DRR … steps to take now.

28 10 2008

If you are a member of Digital Railroad, you are probably scrambling to deal with their shut down.

Photographers rushed to get their images before the shut-down. But what about the money you have spent in advance (say you paid 12 months in advance to secure a discount)?

Eleven out of 12 account members who pay annually (perhaps it is really 364 out of 365), have paid for a service that they will not be getting.

It is time to consider what rights you have here.

This situation frankly leaves me with more questions than answers as I don’t know much about liquidating a company, but I see some answers in contract law concepts. Most of this discussion is academic, since if they are truly broke, you don’t have much hope of getting the money back.

I see a few options:

  • First, you can ask for a refund. Maybe you will get one. You will probably have to go through these people: Digital Railroad, Inc, c/o Diablo Management Group, 1452 N. Vasco Road, #301, Livermore, CA 94551 (I would do this sooner rather than later- they will run out of money eventually)
  • You can try suing for your money back. Now is the time to contact your attorney to get advice on if you might have a chance at getting some of your money back. Certainly, the creditors will be beating down their doors, and if this ends in bankruptcy, you will be at the end of a very long line (if you have any rights at all). On the flip side, if they have been bought by another company, that company might have responsibility to pay DRR debts (your attorney should know). You will have to sue in New York Court.
  • If you signed up within the last month, you might want to call your bank or credit card company and ask them if it is possible to refute the charge. Tell them that DRR has stated that they will not be providing the service that you bought.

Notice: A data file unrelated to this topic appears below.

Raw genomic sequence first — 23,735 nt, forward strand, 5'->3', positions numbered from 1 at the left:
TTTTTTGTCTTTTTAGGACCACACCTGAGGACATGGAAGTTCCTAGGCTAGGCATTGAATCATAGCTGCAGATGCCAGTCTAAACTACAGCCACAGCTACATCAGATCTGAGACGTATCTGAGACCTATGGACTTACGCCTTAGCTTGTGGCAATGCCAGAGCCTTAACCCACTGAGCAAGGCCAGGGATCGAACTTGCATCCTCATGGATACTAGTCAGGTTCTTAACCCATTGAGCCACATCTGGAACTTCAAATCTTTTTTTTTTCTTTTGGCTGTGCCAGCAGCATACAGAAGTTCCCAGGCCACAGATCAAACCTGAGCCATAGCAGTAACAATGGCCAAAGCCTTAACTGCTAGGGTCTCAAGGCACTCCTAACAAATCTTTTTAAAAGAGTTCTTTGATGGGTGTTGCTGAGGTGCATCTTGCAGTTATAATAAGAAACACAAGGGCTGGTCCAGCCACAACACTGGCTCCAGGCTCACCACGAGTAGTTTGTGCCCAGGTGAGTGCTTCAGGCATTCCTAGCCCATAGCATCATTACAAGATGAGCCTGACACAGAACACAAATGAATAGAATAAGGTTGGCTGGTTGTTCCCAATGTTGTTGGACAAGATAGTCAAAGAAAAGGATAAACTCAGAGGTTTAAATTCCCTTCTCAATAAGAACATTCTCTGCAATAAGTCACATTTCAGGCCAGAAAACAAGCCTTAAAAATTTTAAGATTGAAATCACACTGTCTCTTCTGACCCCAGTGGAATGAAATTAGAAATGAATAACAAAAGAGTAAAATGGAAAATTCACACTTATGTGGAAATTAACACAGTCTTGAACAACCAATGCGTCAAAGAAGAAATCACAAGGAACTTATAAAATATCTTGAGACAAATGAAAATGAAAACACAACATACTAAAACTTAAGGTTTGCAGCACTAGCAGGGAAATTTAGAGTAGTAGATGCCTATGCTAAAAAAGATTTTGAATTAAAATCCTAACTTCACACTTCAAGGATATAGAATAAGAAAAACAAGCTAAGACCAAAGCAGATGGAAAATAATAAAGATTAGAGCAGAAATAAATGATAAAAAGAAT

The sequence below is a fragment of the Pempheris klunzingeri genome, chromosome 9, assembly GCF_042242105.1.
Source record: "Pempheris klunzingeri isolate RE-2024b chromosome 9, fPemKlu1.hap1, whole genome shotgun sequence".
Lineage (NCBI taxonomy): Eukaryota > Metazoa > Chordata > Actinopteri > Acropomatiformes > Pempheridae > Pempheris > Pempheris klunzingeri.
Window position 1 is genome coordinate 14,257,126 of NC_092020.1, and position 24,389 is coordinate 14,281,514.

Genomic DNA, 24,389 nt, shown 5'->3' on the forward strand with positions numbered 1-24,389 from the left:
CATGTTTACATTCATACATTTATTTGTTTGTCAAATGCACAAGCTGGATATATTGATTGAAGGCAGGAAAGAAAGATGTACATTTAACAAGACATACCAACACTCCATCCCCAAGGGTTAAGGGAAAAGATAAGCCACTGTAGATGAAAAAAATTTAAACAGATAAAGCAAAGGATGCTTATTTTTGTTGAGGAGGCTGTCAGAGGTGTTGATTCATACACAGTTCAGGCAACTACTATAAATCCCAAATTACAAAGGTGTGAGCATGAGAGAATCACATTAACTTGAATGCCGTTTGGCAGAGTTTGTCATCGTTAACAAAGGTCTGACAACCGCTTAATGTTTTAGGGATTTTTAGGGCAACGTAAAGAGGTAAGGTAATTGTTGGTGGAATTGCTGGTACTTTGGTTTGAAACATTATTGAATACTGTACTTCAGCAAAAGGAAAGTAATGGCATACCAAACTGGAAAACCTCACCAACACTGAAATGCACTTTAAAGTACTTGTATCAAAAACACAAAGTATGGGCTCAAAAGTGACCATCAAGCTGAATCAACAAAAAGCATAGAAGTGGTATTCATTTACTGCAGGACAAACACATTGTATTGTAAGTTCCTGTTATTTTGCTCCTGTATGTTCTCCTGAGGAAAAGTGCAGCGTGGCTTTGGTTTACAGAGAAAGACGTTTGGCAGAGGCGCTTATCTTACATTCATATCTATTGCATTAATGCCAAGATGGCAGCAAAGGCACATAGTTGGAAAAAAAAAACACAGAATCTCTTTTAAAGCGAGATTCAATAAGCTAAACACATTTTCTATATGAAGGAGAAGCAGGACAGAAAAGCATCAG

Finally, since the website went down, so did your ability to access those terms and conditions that will guide a court in determining if you get your money back. Hopefully you kept a copy for yourself when you signed up. If you didn’t, email me. I copied the Terms and Conditions from today and will send you what I have. They were updated in August.

A couple of things that are important elements of the current terms and conditions:

  • under the agreement, the law of New York apply, and any suits must be filed in New York. Lucky if you live in NY. Not so lucky if you live in Hawaii. Not so lucky either for the management company that is based in California.
  • Under the agreement, their liability is limited to the amount of money that you have paid to them. (don’t try to charge them your day rate for the trouble of downloading your archive)
  • Don’t expect to get anything at all from a company who has no money (although we don’t really know if they are completely broke or not)

Final notes:

  • You should sign up with another service provider and migrate your workflow as quickly as possible. You don’t want the failure of DRR to cost you business.
  • You should evaluate all of your other business relationships. For any vendor that you have, for any business that you rely on- ask yourself where you would be if they went under. This includes your website provider, your email system, your print fulfillment service, even your cell phone company… every service that is critical to your connection with customers. You should have a back-up plan for each of these. The economy is bad, and DRR is just one of many companies that will fail.
  • For that matter, look at your client base. If your main client goes out of business, where will you turn to pick up new business. Have a plan.

Reminder. This should not be considered legal advice. For that you should consult an attorney, not a blog. As a law student, I don’t have experience or expertise in bankruptcy law, and do not practice law. This blog merely raises issues and discusses them from the perspective of the author.




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